CARACAS, Venezuela — French and Brazilian military aircraft Monday searched the Atlantic Ocean for an Air France plane carrying 228 people from Rio de Janeiro, Brazil, to Paris that disappeared off the Brazilian coast after it encountered strong turbulence.
Air France issued a statement offering condolences to the families of the 216 passengers and 12 crew members aboard Flight 447.
The State Department confirmed Monday that two of the passengers were Americans.
French President Nicolas Sarkozy, speaking at Paris' Charles de Gaulle International Airport, where the plane was supposed to land hours earlier, said that officials couldn't explain what he called "a tragic accident" and added that authorities were excluding "no hypothesis," according to the French newspaper Le Monde.
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Sarkozy offered no hope to the families, whom he called "extremely dignified and courageous."
The plane disappeared somewhere over the Atlantic between Brazil's northeast coast and the Cape Verde Islands, off the west coast of Africa, which is likely to make finding the wreckage extremely difficult.
Air France said that Flight 447 had sent an automatic signal three hours after it took off Sunday night indicating that turbulence had short-circuited the Airbus A330's electrical system.
The plane "crossed through a thunderous zone with strong turbulence" and sent an automatic message 14 minutes later reporting a failure of its electrical system and a loss of cabin pressure.
The aircraft at the time was about 60 miles south of the Cape Verde Islands, according to the Brazilian air force. There was no further communication from the plane.
Chris Yates, a senior official at Jane's Airport Review, a monthly publication based in London, said the electrical system's failure apparently prevented air traffic controllers from hearing any mayday messages from the pilots.
When he was asked whether he'd heard of an electrical failure downing an aircraft before, Yates responded, "Nothing that comes to mind is remotely similar."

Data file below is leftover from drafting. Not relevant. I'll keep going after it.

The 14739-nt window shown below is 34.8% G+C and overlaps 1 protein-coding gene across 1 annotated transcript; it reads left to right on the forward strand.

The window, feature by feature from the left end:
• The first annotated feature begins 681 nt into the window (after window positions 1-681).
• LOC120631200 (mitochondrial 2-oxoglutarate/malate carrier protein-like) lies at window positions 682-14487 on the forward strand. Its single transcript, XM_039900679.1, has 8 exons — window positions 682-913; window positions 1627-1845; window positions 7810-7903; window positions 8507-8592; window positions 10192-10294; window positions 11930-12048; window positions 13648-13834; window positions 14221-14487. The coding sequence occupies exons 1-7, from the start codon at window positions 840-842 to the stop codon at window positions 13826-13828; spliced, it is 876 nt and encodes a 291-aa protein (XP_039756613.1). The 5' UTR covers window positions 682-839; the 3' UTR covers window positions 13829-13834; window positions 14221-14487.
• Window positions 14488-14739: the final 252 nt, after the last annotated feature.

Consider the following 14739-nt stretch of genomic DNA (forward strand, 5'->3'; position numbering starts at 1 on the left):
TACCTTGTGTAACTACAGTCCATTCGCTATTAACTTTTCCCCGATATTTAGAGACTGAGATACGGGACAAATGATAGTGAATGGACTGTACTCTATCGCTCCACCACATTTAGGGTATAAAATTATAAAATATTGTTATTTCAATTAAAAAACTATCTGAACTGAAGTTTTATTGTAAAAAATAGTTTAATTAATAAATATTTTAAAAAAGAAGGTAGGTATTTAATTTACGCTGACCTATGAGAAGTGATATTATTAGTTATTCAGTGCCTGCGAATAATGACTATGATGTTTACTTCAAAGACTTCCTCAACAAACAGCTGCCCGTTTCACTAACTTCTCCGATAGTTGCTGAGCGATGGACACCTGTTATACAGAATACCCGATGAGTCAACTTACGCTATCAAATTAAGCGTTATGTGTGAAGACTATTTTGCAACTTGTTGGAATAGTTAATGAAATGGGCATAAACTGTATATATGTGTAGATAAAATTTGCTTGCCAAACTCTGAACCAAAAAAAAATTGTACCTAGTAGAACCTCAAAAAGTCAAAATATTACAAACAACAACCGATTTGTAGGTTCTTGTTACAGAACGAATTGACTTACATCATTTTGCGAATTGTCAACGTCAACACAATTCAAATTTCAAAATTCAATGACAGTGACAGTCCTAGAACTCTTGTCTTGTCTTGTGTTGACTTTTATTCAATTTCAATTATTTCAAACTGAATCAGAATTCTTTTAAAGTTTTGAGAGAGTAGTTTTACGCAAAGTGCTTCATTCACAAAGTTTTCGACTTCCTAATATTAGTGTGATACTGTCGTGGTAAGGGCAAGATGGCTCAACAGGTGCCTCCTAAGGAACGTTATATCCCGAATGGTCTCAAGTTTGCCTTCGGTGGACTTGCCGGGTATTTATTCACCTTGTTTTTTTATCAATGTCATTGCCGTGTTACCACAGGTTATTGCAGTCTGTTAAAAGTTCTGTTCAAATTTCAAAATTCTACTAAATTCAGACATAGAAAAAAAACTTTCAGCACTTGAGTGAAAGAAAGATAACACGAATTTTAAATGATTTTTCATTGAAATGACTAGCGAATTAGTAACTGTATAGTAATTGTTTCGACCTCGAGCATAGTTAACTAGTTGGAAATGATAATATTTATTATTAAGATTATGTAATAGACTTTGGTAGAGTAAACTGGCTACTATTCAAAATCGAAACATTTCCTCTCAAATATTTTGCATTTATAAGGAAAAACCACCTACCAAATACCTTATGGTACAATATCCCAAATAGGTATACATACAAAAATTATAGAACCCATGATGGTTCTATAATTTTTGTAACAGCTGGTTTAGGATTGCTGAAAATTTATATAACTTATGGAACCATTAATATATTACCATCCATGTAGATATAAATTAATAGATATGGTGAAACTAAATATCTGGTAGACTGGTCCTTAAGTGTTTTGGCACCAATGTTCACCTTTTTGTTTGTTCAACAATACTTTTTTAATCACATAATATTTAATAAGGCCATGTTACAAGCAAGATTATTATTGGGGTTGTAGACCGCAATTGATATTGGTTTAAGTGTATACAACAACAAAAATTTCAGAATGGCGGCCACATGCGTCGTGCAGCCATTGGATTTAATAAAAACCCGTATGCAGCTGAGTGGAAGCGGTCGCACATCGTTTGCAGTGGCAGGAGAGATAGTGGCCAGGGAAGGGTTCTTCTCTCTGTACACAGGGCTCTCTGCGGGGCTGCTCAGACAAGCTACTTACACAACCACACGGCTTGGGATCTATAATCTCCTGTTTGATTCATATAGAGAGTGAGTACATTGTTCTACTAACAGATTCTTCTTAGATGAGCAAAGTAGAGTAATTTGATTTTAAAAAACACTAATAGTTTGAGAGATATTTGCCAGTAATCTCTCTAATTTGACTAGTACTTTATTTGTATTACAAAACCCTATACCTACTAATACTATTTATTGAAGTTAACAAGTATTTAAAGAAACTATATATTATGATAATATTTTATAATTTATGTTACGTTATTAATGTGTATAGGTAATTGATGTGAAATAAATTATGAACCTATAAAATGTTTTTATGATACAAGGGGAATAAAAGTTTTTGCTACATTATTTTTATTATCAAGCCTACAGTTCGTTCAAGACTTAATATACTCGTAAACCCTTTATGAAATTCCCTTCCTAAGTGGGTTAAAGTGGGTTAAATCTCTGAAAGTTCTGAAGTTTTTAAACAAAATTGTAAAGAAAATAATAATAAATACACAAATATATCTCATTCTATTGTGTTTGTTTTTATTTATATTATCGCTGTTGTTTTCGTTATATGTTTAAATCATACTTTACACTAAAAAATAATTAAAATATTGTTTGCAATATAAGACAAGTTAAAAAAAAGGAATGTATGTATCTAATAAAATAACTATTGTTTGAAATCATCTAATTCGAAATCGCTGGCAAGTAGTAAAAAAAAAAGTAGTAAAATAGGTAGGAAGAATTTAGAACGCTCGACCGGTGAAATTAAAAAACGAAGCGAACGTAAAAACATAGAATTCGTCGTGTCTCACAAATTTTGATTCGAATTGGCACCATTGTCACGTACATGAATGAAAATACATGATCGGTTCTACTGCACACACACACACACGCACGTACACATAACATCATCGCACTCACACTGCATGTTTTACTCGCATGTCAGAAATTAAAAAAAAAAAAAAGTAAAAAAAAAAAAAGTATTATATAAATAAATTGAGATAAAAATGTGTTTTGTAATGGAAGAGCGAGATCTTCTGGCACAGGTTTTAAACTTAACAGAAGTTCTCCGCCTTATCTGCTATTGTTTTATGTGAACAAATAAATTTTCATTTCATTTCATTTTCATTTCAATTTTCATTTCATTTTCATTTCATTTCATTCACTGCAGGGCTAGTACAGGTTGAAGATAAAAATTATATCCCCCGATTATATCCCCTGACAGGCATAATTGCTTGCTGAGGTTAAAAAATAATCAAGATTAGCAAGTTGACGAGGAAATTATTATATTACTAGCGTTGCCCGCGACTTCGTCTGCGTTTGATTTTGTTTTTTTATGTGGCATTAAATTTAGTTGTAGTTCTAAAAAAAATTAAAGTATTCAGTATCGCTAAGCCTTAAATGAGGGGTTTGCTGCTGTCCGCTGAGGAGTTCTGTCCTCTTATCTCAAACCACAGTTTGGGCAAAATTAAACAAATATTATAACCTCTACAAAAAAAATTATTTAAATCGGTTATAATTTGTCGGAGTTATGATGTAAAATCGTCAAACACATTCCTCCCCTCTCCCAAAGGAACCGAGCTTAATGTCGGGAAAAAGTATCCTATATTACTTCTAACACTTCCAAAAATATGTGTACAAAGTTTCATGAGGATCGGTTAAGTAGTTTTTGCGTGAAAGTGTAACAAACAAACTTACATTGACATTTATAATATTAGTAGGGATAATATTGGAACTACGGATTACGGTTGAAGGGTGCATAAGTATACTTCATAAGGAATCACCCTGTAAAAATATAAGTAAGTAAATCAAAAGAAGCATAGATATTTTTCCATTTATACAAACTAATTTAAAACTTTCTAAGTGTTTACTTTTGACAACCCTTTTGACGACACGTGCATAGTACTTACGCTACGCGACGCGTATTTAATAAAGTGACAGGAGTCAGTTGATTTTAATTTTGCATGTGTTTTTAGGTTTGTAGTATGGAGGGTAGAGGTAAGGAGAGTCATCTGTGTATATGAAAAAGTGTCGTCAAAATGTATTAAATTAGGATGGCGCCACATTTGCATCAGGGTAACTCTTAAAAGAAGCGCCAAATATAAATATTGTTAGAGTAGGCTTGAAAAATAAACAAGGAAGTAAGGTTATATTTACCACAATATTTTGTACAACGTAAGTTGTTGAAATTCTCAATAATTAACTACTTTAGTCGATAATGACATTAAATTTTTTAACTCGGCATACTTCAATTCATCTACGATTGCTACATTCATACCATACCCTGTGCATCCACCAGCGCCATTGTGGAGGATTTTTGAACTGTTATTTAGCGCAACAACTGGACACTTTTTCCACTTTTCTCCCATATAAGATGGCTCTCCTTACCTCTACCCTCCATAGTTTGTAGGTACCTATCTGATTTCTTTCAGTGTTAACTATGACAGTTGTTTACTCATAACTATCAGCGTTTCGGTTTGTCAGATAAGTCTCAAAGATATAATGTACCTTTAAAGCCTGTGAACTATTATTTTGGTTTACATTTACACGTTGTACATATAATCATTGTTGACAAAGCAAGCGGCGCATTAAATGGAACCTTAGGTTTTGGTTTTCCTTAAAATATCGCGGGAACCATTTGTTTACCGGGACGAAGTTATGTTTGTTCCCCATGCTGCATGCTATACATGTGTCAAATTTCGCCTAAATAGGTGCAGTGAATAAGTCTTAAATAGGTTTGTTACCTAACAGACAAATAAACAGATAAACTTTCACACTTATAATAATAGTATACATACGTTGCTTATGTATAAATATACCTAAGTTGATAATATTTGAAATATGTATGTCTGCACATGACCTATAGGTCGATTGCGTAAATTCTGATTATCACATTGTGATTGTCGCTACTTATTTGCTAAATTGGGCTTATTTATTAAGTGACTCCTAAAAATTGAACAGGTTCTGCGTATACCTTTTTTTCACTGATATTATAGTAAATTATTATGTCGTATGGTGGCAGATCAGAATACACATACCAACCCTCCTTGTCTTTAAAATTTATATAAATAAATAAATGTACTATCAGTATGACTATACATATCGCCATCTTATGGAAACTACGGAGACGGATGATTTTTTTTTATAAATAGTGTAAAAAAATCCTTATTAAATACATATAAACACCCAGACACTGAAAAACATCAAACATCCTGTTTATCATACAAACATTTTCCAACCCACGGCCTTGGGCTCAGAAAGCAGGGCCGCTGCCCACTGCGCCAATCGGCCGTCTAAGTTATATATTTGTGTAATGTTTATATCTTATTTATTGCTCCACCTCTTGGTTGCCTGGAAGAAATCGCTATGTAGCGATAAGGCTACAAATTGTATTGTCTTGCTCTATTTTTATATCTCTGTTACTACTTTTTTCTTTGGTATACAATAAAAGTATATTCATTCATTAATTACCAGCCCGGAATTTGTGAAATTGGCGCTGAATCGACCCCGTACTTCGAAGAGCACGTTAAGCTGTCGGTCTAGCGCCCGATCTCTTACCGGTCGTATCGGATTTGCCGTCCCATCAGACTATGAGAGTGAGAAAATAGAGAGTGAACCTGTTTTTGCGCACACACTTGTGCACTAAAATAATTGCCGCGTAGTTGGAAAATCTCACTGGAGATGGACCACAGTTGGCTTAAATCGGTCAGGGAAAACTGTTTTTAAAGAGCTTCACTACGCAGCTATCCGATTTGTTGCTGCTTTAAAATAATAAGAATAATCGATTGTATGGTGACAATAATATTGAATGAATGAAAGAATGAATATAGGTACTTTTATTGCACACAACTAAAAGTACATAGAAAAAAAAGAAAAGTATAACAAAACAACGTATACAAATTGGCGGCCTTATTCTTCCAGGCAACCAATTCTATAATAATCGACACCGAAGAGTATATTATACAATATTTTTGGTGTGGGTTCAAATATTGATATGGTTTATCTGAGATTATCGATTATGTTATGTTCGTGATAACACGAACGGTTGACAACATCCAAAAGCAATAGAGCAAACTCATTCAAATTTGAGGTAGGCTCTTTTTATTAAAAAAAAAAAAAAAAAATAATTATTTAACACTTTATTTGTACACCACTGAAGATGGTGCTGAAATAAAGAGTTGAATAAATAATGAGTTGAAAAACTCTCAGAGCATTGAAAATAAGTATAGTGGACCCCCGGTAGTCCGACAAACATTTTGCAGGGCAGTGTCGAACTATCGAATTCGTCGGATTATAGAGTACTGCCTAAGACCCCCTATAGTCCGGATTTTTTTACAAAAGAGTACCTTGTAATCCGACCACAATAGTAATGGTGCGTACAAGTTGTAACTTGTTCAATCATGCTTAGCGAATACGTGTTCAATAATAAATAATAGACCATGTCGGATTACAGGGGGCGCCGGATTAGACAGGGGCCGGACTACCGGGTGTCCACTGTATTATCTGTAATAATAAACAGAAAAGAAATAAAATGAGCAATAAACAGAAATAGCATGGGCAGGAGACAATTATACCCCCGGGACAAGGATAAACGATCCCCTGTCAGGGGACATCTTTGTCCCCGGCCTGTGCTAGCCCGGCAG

Air France officials ruled out a terrorist attack, and air transport officials dismissed an Air France suggestion that a lightning strike might have brought down Flight 447. Aircraft are engineered to survive a lightning strike without serious damage.
The plane left Galeao International Airport in Rio shortly after 7 p.m. Sunday (6 p.m. EDT) on an 11-hour overnight flight.
All seemed normal when the plane left Brazilian radar contact at about 11 p.m. Brazilian time. The aircraft flew past the Fernando de Noronha archipelago, 180 miles off Brazil's coastal city of Natal, and then failed to make final radio contact with Brazil. The Brazilian military began searching that area early Monday even before the plane's scheduled arrival in Paris.
The plane had been traveling at 522 mph at 35,000 feet.
"This is the accident we've been concerned about," said Jim Hall, a private consultant who served as the chairman of the National Transportation Safety Board during the Clinton administration. "This happened in one of the areas over the ocean where there's no radar contact. The potential area of the accident includes hundreds of miles."
Even after finding the plane, Hall added, "it could take months, depending on the location of the aircraft," before authorities recover the flight data recorder and cockpit voice recorder.
Air France said the passenger list featured people from 31 countries, including 61 French, 58 Brazilians, 26 Germans and the two Americans. The State Department said the families of the Americans had been contacted.
Among the passengers were one infant, seven other children, 82 women and 126 men, the airline reported.The airline said the plane began flying in 2005 and last underwent maintenance on April 16. The captain was quite experienced, the airline added.
Air France set up centers at the Galeao and Charles De Gaulle airports to attend to the families of those aboard.
If all 228 passengers and crew members were lost, the downing of Air France Flight 447 would represent the worst commercial airline disaster since an American Airlines jet crashed in New York in 2001, killing 265 passengers and people on the ground.